Ma stated, “Mr. Kaufman, I want a chicken that it should be fresh. What you got?”

            “Over here’s a couple chickens. Very fresh. Killed and blessed just this morning.”

            “Don’t look so fresh to me. This one looks like it should be in a home for old chickens.”

            “That one happens to be one of my freshest. Listen to it and tell me it’s not fresh.” He turned his back and covered his mouth with his hand. A muffled voice spoke, “Hey, cutie, you’re gorgeous. You want maybe to go dancing?”

            Ma always smiled at the familiar skit, in a fashion, barnyard-courting, in a richly-smelling poultry store. “You flirt with a married woman yet. And a mother of five. You should be ashamed. That’s some chicken you got there.”

            The chicken answered, “Five, ten. What’s the difference? How can someone not flirt with you? And they pay to see Mae West.”

            “How could I cook a chicken so human it could talk? And what kind of man are you that you should kill a chicken with so much talent? It should be on the Amateur Hour.”

            And she always bought the next chicken.

            Mr. Kaufman stated, “You wait here, missus, and I’ll see to it this chicken will not be a pest.”

            “Save the feet, Mr. Kaufman. My oldest son loves to nibble on them.”

            Five minutes later, Mr. Kaufman returned from the back room. He displayed the chicken for my mother’s approval, as if to prove it wasn’t the old chicken-switch game when you’d get one so tough you’d need a saw. Mr. Kaufman, having noted the nod of approval, wrapped newspaper around the bird’s carcass and tied the bundle with string.

            “Now, why did you do that, Mr. Kaufman? I wanted for you to put a string around his neck while he was alive and I could walk him home.”

            “Oh, if you did that, it would lose weight from the exercise and you would have less chicken. Then you would come back and call me ‘cheater.’”

            “And where would I find another chicken man who knows so much about poultry and customers both?”

            So we walked back home along Union Avenue stopping for brief words with anyone we met and the same exchanges transpired.

            The ritual of preparation had its own script—and magic. My mother unwrapped the chicken, held it above a large pot and squeezed the bird. She called the first juices the sweetest and the base for the rich broth to follow. I never actually saw the droppings but merely nodded affirmatively when she commented, “See, there’s a drop.” She smiled knowingly and chuckled while muttering, “So why do we send children to school? They should spend their time in kitchens and learn about real life.”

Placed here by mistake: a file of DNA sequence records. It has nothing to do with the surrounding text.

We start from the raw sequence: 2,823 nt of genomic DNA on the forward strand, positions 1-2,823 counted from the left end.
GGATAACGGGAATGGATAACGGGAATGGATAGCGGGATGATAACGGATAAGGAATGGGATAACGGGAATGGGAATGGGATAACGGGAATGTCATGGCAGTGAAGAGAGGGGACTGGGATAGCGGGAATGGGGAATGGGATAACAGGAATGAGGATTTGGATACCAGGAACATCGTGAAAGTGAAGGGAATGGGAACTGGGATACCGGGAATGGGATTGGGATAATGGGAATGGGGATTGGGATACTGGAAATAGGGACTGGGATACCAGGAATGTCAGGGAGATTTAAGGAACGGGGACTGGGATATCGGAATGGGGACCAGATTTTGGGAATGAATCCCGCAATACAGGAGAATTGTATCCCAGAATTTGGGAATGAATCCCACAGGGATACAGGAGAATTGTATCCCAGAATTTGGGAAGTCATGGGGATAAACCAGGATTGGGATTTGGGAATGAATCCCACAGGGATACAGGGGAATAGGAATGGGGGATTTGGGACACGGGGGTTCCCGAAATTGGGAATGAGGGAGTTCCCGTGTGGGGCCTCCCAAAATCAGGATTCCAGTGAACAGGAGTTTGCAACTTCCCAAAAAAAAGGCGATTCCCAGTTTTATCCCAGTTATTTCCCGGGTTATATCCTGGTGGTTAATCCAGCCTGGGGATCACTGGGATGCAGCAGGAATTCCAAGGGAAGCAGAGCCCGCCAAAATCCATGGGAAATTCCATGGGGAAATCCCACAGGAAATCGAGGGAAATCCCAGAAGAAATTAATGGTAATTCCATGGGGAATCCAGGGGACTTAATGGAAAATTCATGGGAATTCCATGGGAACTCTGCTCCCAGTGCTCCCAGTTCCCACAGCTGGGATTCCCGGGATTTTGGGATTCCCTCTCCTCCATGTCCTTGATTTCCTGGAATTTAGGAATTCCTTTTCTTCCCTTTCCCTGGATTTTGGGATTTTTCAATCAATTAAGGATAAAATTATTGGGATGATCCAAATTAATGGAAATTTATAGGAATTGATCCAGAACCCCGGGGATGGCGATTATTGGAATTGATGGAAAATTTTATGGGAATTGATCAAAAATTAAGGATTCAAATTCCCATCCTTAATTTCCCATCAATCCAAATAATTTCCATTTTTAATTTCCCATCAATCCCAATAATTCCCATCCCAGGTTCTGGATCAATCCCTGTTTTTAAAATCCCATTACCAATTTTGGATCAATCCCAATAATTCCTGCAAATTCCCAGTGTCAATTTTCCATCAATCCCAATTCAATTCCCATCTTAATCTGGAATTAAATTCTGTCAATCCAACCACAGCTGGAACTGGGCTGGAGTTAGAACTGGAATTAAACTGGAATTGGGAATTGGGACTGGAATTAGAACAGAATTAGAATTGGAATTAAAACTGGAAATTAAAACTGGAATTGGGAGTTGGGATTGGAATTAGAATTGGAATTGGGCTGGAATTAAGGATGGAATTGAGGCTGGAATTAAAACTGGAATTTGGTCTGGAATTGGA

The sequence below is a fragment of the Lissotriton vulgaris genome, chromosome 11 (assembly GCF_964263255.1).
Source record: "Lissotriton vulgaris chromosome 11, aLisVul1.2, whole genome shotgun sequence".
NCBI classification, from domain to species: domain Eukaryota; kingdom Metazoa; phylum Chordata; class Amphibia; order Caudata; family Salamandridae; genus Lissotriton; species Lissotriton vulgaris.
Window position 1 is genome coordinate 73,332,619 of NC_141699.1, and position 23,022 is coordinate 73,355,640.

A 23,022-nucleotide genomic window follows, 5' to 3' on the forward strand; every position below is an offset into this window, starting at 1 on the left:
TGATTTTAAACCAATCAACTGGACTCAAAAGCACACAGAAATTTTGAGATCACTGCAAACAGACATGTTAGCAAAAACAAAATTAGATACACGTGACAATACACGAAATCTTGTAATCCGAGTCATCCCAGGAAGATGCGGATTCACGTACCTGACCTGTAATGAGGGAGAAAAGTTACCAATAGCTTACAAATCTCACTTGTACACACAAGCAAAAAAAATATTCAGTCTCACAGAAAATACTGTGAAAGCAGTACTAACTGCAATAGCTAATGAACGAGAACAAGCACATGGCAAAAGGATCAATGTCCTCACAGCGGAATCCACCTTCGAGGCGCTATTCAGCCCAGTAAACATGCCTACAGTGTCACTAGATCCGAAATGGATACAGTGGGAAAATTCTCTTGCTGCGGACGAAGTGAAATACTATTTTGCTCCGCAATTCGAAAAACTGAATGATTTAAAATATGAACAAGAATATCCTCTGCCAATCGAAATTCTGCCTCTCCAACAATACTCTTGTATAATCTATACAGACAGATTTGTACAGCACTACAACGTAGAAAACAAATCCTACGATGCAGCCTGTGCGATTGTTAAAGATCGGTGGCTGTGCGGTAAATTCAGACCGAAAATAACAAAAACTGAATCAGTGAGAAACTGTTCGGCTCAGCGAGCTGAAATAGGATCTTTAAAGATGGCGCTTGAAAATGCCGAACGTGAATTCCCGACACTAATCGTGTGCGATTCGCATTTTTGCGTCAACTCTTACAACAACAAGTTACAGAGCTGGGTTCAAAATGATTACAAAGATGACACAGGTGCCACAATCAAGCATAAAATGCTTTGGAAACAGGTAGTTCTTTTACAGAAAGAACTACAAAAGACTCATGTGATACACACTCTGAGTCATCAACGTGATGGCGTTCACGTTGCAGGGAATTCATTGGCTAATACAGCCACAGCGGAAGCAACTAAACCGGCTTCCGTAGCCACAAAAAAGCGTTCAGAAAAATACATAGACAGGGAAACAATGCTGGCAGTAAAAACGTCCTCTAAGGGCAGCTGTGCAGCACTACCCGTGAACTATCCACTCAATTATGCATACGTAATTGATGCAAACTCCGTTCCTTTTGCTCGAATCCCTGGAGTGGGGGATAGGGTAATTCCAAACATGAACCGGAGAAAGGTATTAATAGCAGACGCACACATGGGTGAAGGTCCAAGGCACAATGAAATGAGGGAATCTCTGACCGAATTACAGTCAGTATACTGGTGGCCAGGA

It was a treat to be allowed to stir the pot. But, she never told us if we should stir clockwise or counter-clockwise. She would leave the kitchen for awhile, return and unfailingly tell if we had stirred in the right direction.

            In such an atmosphere of pretense and put-ons and distortion, uncertainties of necessity mounted and were to rule our lives perspectives. Why? A parent’s method of coping with the pains of child-rearing? An airiness to endure the harsh realities of saving a buck on a pair of pants or not having money for a picture show? Maybe a mother’s need to instill values of both the comic aspects and the stings that awaited us.

            To look at her, one couldn’t discern this thin, publicly-cheerful person was an invalid, in bed much of the time.

            On a bitter winter morning, a Friday, chicken day, we left our house headed for Union Avenue, fighting an unsparing wind and struggling to catch our breaths. The sidewalks were treacherous sheets of ice. We stopped in front of Kritzer’s Bakery. Ma halted and gasped, “Wait a minute, sonny. I’m a little dizzy.”

            Before I could respond she sank to her knees, and then fell forward, face down.


            I didn’t cry, at least overtly, at the services and internment and haven’t since. The family dispersed. My father asserted he couldn’t assume the responsibility and left for a job out of town. I wound up living with an aunt and uncle, who were very kind, but they lived far away from Union Avenue and their chicken soup was from a can.    

I couldn’t find that new neighborhood’s equivalent of Union Avenue, but it had to be there for those who grew up in its presence. Every neighborhood had its version. I just had to find my own in a new place and to somehow establish roots.